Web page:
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Everyone knows what a bowl of soup or ice cream is. And in your home country, you might enjoy a bowl of congee or dhokla. But what does everyone on campus mean by a “Super Bowl”?

The Super Bowl is the final game of the U.S. professional football season. Every year in early February, the two best professional football teams compete while more than a third of all Americans watches on television. The 2017 Super Bowl drew an audience of 111 million people, making the game once again the most-watched TV event in the United States.

For at least two weeks before the big game takes place, students are making plans for the event. Where will they go to watch the Super Bowl? What food will they bring? What team will they support? Is there a Super Bowl pool (where people guess the score/winner of the match) they should join? Interestingly, this game is an event that the whole country knows is happening. On TV news programs there are stories about players’ volunteer work, their connections to the local area, and, of course, talk about the game itself, the commercials, and the halftime musical show. Each year, even the mayors of the two teams’ cities will place friendly, sometimes very unusual, bets on which team wins.

Why this game?

Since 1972, American football has consistently ranked as the most popular spectator sport in the country. And beginning with the first Super Bowl in 1967, U.S. fans of all kinds have watched this one game. Yet for many international students in the United States, the Super Bowl is the first American professional football game they watch.

The game itself sets the winners of the two football conferences in the National Football League (NFL): American Football Conference and National Football Conference. The two teams battle through a 16-game regular season and then two to three weeks of playoffs before winning their way to the Super Bowl.

In this year’s big game, Tom Brady, quarterback for the New England Patriots, will be playing to win his sixth Super Bowl title, an all-time record. The Patriots will be playing the Philadelphia Eagles, a team that has yet to win the Super Bowl.

Yet over the past half century, one thing has drawn many non-football fans to watch: the commercials.

Really, the ads?

Yes, the ads. With more eyes watching this game than any other TV show each year, advertisers see their best opportunity to demonstrate their products to a wide audience. Super Bowl TV ads can cost more than $5 million for 30 secondsof air time. International students in the United States who take part in Super Bowl parties are routinely amazed at what they see. Ranjit Timilshina, a University of Findlay M.B.A. student from Nepal, comments that he “remembers the ads more than the game because of the amount they invested on advertisements.”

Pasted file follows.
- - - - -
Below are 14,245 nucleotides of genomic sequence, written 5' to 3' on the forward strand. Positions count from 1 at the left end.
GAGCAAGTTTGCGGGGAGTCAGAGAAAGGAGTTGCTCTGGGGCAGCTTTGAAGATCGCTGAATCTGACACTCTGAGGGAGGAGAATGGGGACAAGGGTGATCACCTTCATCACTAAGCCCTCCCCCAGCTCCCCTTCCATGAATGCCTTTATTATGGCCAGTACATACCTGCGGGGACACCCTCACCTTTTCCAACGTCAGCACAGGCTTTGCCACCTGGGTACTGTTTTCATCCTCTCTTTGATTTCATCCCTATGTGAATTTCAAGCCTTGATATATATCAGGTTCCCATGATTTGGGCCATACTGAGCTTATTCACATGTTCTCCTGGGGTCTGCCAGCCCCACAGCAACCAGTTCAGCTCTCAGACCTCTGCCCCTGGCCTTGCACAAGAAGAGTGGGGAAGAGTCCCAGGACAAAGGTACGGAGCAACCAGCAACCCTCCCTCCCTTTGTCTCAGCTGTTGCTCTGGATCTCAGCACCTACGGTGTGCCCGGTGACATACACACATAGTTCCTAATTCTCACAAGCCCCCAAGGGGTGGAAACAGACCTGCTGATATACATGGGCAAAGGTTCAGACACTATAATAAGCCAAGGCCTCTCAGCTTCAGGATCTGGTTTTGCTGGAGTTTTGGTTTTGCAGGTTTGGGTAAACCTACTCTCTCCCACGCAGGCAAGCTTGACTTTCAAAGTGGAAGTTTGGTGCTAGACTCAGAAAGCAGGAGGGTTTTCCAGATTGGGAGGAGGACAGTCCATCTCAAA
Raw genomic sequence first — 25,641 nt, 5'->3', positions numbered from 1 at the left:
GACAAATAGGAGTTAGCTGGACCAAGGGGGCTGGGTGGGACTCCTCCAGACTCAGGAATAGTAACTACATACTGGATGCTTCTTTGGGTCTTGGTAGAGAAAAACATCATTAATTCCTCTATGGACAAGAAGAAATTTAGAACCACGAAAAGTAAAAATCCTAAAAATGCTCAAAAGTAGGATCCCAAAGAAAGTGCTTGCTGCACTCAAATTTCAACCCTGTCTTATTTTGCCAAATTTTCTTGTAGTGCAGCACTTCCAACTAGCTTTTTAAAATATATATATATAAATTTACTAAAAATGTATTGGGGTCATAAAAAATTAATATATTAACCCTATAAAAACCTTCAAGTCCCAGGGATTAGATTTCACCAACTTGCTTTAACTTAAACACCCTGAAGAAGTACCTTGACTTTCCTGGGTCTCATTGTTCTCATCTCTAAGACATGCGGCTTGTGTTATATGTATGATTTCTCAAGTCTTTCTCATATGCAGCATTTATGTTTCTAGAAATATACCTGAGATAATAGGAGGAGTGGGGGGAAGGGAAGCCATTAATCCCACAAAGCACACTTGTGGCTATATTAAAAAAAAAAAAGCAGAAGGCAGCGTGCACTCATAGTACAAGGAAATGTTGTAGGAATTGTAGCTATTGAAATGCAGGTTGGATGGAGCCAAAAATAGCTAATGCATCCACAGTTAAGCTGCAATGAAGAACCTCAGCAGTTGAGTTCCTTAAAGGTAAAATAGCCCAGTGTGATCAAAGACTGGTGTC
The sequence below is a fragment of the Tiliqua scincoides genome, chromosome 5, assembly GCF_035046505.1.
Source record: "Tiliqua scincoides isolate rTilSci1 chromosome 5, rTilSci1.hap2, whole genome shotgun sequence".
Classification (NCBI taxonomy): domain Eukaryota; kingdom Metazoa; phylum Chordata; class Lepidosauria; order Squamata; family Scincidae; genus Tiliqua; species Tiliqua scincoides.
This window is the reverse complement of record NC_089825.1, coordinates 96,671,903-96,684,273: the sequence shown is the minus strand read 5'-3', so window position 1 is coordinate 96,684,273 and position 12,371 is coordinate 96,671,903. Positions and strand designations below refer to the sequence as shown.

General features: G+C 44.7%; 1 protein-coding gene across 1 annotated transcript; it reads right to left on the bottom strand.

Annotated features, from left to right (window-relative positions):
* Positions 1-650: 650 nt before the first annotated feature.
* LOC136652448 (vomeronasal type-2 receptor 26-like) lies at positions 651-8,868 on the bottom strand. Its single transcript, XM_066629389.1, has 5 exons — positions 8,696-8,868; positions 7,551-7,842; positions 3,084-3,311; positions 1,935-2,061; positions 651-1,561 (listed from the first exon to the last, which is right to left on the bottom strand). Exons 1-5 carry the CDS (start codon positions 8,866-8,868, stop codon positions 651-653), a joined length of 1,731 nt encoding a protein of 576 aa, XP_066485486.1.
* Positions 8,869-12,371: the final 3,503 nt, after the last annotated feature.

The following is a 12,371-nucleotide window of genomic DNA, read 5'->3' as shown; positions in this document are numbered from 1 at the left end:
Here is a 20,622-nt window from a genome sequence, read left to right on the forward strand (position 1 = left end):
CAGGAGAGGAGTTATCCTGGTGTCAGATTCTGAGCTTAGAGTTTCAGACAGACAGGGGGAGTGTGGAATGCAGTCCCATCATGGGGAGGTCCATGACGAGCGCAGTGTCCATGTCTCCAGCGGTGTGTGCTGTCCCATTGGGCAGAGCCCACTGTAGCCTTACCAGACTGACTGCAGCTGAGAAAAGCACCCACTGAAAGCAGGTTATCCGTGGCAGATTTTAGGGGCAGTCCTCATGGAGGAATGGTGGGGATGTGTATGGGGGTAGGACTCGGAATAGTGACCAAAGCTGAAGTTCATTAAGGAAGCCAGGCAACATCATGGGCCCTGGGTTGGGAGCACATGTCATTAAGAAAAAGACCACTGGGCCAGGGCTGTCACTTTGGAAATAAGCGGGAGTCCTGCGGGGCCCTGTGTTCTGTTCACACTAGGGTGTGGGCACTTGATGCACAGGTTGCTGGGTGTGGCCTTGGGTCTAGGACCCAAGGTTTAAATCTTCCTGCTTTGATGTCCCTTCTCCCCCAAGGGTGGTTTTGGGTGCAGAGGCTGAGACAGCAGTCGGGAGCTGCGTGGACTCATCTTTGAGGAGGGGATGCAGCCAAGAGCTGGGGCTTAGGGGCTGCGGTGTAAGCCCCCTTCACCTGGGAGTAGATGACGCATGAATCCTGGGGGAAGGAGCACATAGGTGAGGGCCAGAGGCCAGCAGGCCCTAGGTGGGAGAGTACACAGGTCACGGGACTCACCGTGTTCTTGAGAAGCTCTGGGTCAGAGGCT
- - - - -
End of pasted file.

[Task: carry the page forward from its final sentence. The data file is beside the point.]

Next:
Recent surveys show that 78% of people see the ads as entertainment, with almost a quarter saying the ads are the most important part of the Super Bowl. Pranali Athalye, an Indian graduate student from Mumbai studying health care management at the University of Findlay, agrees. Her favorite part of the event involved analyzing the ads with her friends: “Some were quite quirky, some made me reflect about deep societal issues.” By the end of the game, however, the ads became “a distraction” according to Pranali.

What about the Super Bowl halftime show?

The list of musicians who have performed during the Super Bowl, particularly since Super Bowl XXV, represents a who’s who of popular music over the last 50 years. From Madonna, Michael Jackson, Paul McCartney, the Rolling Stones, the Who, Bruce Springsteen, and Stevie Wonder, to current stars Katy Perry, Bruno Mars, and Beyonce, they have all graced the Super Bowl stage. Part of this year’s halftime show will be Justin Timberlake, his third time performing (2001 with NSync, 2004 with Janet Jackson).

While some of the musical acts that have performed may not be known to overseas students, the break from a very unusual game for some more familiar entertainment is typically welcomed. “In all honesty,” says Ranjit, he enjoyed the halftime show because he “was able to understand most of it.” On the other hand, Pranali did not enjoy the musical acts as they were not to her taste.

Get connected on campus

Being a part of a Super Bowl party on college campuses is a great cultural experience for international students. Check in with the international student office to see whether it has a “Prepare for the Super Bowl” session in the days before the game to help learn the rules of football. International student groups may also have specific events on Super Bowl Sunday. More commonly, colleges have viewing parties at the student union building where you can see the game and take part in the fun with a large group of fellow students.

Students living on campus in residence halls may find groups of students having mini-parties and watching the game in TV lounges. Talk to the resident advisors to see what they have planned. For those 21 years and older, going with a group of friends to a local sports bar provides a true taste of how many people in the United States love this event.

Most important, the Super Bowl brings people together from all walks of life and from around the world. As Ranjit recalled when he talked to his American friends before the game, “They were very excited and told me there would be lots of food.” In the end, Super Bowl Sunday gives overseas students opportunities to have fun and to broaden their circle of friends among U.S. classmates.

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